“They see it as kind of a skeleton key for all the world’s problems, to be applied to everything. We think there’s a lot of interesting aspects around bitcoin and proof of work blockchain and we continue to look at different applications for it.”
The key, the two stressed, was approaching applications from the perspective of a financial institution looking to experiment and integrate, rather than with how the technology could be used to augment the institution from the outside.
These days, it seems harder to find a bank or financial institution that hasn’t committed resources to exploring bitcoin and its underlying technology.
Numerous banks have made public their experimentations, and working groups and trade organizations have weighed in on how blockchain technology, if applied, could bring about lasting change to the financial system. Even central banks like the Monetary Authority of Singapore have begun devoting financial resources to exploring the blockchain.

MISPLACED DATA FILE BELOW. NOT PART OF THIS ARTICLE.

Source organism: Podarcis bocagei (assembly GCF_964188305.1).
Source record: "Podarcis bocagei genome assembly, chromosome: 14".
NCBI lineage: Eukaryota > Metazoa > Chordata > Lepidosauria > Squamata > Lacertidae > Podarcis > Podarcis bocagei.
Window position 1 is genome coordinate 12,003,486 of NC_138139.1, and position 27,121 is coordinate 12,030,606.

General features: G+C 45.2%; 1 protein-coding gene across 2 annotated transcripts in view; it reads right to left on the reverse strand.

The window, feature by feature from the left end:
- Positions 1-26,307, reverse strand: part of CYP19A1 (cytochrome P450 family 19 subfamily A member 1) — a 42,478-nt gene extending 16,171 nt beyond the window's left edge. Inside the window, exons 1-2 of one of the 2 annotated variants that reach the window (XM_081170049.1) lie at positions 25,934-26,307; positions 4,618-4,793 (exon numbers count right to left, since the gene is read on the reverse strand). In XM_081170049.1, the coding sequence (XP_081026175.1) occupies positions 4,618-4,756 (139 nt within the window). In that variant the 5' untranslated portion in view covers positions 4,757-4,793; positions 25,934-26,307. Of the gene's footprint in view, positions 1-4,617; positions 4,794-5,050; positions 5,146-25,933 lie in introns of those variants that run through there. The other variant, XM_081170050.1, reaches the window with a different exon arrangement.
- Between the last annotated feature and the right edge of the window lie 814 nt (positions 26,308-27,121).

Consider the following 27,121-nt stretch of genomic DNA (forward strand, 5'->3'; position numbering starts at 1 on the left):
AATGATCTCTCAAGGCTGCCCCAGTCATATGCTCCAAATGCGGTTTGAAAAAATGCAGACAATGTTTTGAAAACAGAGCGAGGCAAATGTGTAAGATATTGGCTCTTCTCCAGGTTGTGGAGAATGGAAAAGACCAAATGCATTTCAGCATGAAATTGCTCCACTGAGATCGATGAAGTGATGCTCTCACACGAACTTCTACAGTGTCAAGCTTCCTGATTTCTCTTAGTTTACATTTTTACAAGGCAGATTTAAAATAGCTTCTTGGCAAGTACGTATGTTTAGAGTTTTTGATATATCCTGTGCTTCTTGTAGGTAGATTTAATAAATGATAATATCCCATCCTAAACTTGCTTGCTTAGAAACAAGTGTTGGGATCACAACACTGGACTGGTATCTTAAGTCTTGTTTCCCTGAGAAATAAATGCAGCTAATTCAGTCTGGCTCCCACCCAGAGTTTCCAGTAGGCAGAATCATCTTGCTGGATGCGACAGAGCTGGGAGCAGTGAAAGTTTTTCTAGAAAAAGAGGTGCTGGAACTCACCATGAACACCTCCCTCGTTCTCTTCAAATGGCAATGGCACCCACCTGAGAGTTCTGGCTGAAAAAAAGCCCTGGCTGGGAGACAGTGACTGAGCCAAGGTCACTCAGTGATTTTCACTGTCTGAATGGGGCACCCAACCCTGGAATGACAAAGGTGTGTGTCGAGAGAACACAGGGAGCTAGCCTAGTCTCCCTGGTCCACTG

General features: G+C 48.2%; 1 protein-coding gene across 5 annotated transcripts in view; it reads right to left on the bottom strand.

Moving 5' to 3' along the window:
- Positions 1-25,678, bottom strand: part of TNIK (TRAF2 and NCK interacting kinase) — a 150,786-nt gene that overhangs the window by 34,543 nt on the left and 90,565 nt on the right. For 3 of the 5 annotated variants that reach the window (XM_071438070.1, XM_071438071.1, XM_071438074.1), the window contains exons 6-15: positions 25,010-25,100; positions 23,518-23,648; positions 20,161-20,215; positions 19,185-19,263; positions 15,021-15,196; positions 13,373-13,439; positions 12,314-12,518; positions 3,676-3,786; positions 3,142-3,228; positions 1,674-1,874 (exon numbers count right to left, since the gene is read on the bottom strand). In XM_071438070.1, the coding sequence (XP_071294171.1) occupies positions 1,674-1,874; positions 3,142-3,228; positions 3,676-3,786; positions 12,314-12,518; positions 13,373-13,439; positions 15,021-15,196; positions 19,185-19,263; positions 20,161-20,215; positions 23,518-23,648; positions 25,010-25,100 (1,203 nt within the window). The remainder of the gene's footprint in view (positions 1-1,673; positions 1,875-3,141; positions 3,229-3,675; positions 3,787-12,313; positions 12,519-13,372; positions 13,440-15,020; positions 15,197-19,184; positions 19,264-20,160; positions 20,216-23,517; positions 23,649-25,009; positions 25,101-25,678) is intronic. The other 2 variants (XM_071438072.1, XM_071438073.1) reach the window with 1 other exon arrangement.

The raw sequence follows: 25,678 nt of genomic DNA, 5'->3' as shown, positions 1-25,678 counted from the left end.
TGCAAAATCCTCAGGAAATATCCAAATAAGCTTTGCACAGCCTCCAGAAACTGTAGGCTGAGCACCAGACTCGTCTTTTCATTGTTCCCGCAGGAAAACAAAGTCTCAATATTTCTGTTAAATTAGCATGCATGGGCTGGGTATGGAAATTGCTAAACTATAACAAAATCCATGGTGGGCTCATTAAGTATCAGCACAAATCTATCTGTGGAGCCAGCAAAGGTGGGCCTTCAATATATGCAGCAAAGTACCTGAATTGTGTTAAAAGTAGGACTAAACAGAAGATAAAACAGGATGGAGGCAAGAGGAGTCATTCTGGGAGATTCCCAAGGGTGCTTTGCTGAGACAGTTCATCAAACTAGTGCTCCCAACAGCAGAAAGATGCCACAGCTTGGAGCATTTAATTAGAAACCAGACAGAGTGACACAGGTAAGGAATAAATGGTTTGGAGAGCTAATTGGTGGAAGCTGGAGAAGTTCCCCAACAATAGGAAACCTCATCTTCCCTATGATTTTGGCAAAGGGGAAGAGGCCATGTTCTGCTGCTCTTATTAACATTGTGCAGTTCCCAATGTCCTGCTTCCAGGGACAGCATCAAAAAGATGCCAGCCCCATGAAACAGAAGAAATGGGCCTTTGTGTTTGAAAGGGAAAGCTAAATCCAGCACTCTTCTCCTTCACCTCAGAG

Many banks and financial institutions, it seems, are still in an exploratory phase, wherein the risks and rewards are being weighed on a case-by-case basis.
“The thing for us is, we try to approach this in a way where we try to understand what the pain points are the for banks and where they’d like to see help and then, look and articulate a potential strategy using distributed ledgers to bring value.”
Rutter noted that, for a number of those on Wall Street, the ascendence of bitcoin has sparked a broader movement to embrace cryptographic solutions in finance.
"I think that it’s possible that these new technologies will provide ancillary benefits," he said. 'They're not specific to the distributed ledger, but people are thinking of applying mathematical, cryptographic solutions to existing problems.”
Notable is the speed at which financial institutions worldwide have moved to understand the potential of distributed ledger usage, and the potential applications therein.
“I think the education process and the interest has grown extremely rapidly in the past six months," McDonald said.
Wall Street image via Shutterstock